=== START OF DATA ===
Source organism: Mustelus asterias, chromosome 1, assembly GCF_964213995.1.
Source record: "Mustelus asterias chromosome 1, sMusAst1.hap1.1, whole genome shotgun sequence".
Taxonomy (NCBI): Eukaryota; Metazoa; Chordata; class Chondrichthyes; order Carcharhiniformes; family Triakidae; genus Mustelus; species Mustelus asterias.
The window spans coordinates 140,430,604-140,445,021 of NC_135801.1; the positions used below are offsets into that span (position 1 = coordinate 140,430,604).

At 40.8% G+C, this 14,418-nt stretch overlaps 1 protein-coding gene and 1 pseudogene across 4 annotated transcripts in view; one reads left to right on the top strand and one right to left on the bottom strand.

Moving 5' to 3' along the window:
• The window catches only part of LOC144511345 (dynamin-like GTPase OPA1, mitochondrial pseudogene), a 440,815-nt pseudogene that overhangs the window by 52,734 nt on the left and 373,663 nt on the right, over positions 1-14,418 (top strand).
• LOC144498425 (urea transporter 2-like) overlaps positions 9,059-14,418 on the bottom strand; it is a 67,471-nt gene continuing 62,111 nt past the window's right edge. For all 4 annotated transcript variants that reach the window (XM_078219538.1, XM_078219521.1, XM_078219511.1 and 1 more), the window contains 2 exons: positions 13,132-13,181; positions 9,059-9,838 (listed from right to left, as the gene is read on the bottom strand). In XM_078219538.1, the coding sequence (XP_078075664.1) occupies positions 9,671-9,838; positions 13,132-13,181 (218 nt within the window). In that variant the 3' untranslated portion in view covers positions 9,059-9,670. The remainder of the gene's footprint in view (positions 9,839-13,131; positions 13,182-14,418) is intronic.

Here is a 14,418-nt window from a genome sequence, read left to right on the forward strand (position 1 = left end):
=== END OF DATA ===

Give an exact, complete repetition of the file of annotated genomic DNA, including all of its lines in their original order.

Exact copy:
Source organism: Mustelus asterias, chromosome 1, assembly GCF_964213995.1.
Source record: "Mustelus asterias chromosome 1, sMusAst1.hap1.1, whole genome shotgun sequence".
Taxonomy (NCBI): Eukaryota; Metazoa; Chordata; class Chondrichthyes; order Carcharhiniformes; family Triakidae; genus Mustelus; species Mustelus asterias.
The window spans coordinates 140,430,604-140,445,021 of NC_135801.1; the positions used below are offsets into that span (position 1 = coordinate 140,430,604).

At 40.8% G+C, this 14,418-nt stretch overlaps 1 protein-coding gene and 1 pseudogene across 4 annotated transcripts in view; one reads left to right on the top strand and one right to left on the bottom strand.

Moving 5' to 3' along the window:
• The window catches only part of LOC144511345 (dynamin-like GTPase OPA1, mitochondrial pseudogene), a 440,815-nt pseudogene that overhangs the window by 52,734 nt on the left and 373,663 nt on the right, over positions 1-14,418 (top strand).
• LOC144498425 (urea transporter 2-like) overlaps positions 9,059-14,418 on the bottom strand; it is a 67,471-nt gene continuing 62,111 nt past the window's right edge. For all 4 annotated transcript variants that reach the window (XM_078219538.1, XM_078219521.1, XM_078219511.1 and 1 more), the window contains 2 exons: positions 13,132-13,181; positions 9,059-9,838 (listed from right to left, as the gene is read on the bottom strand). In XM_078219538.1, the coding sequence (XP_078075664.1) occupies positions 9,671-9,838; positions 13,132-13,181 (218 nt within the window). In that variant the 3' untranslated portion in view covers positions 9,059-9,670. The remainder of the gene's footprint in view (positions 9,839-13,131; positions 13,182-14,418) is intronic.

Here is a 14,418-nt window from a genome sequence, read left to right on the forward strand (position 1 = left end):